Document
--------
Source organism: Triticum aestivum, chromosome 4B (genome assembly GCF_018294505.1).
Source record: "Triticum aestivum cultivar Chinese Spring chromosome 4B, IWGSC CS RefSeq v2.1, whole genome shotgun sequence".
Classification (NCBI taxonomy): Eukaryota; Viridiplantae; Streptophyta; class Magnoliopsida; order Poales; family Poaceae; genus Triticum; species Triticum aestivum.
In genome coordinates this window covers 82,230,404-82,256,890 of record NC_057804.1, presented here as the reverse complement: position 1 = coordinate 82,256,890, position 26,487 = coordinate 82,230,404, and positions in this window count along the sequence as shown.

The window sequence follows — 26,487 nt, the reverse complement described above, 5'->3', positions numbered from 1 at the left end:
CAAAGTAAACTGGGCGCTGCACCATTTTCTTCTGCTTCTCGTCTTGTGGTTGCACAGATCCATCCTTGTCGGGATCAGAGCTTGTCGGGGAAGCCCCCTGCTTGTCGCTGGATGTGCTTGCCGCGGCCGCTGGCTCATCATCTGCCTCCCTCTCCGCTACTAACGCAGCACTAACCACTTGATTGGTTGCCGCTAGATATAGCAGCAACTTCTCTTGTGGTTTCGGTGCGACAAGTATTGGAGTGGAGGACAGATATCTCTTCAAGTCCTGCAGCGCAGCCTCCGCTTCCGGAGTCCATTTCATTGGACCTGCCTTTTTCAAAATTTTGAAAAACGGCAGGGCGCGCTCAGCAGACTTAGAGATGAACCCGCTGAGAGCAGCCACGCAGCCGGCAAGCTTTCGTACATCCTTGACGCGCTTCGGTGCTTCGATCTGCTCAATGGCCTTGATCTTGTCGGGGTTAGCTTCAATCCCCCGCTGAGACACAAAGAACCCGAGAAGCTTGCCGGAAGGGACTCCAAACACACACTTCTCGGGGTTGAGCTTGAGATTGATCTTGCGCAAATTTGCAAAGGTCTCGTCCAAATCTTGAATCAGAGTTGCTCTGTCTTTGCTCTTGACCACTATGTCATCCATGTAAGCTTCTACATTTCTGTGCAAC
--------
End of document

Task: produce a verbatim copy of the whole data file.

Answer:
Source organism: Triticum aestivum, chromosome 4B (genome assembly GCF_018294505.1).
Source record: "Triticum aestivum cultivar Chinese Spring chromosome 4B, IWGSC CS RefSeq v2.1, whole genome shotgun sequence".
Classification (NCBI taxonomy): Eukaryota; Viridiplantae; Streptophyta; class Magnoliopsida; order Poales; family Poaceae; genus Triticum; species Triticum aestivum.
In genome coordinates this window covers 82,230,404-82,256,890 of record NC_057804.1, presented here as the reverse complement: position 1 = coordinate 82,256,890, position 26,487 = coordinate 82,230,404, and positions in this window count along the sequence as shown.

The window sequence follows — 26,487 nt, the reverse complement described above, 5'->3', positions numbered from 1 at the left end:
CAAAGTAAACTGGGCGCTGCACCATTTTCTTCTGCTTCTCGTCTTGTGGTTGCACAGATCCATCCTTGTCGGGATCAGAGCTTGTCGGGGAAGCCCCCTGCTTGTCGCTGGATGTGCTTGCCGCGGCCGCTGGCTCATCATCTGCCTCCCTCTCCGCTACTAACGCAGCACTAACCACTTGATTGGTTGCCGCTAGATATAGCAGCAACTTCTCTTGTGGTTTCGGTGCGACAAGTATTGGAGTGGAGGACAGATATCTCTTCAAGTCCTGCAGCGCAGCCTCCGCTTCCGGAGTCCATTTCATTGGACCTGCCTTTTTCAAAATTTTGAAAAACGGCAGGGCGCGCTCAGCAGACTTAGAGATGAACCCGCTGAGAGCAGCCACGCAGCCGGCAAGCTTTCGTACATCCTTGACGCGCTTCGGTGCTTCGATCTGCTCAATGGCCTTGATCTTGTCGGGGTTAGCTTCAATCCCCCGCTGAGACACAAAGAACCCGAGAAGCTTGCCGGAAGGGACTCCAAACACACACTTCTCGGGGTTGAGCTTGAGATTGATCTTGCGCAAATTTGCAAAGGTCTCGTCCAAATCTTGAATCAGAGTTGCTCTGTCTTTGCTCTTGACCACTATGTCATCCATGTAAGCTTCTACATTTCTGTGCAAC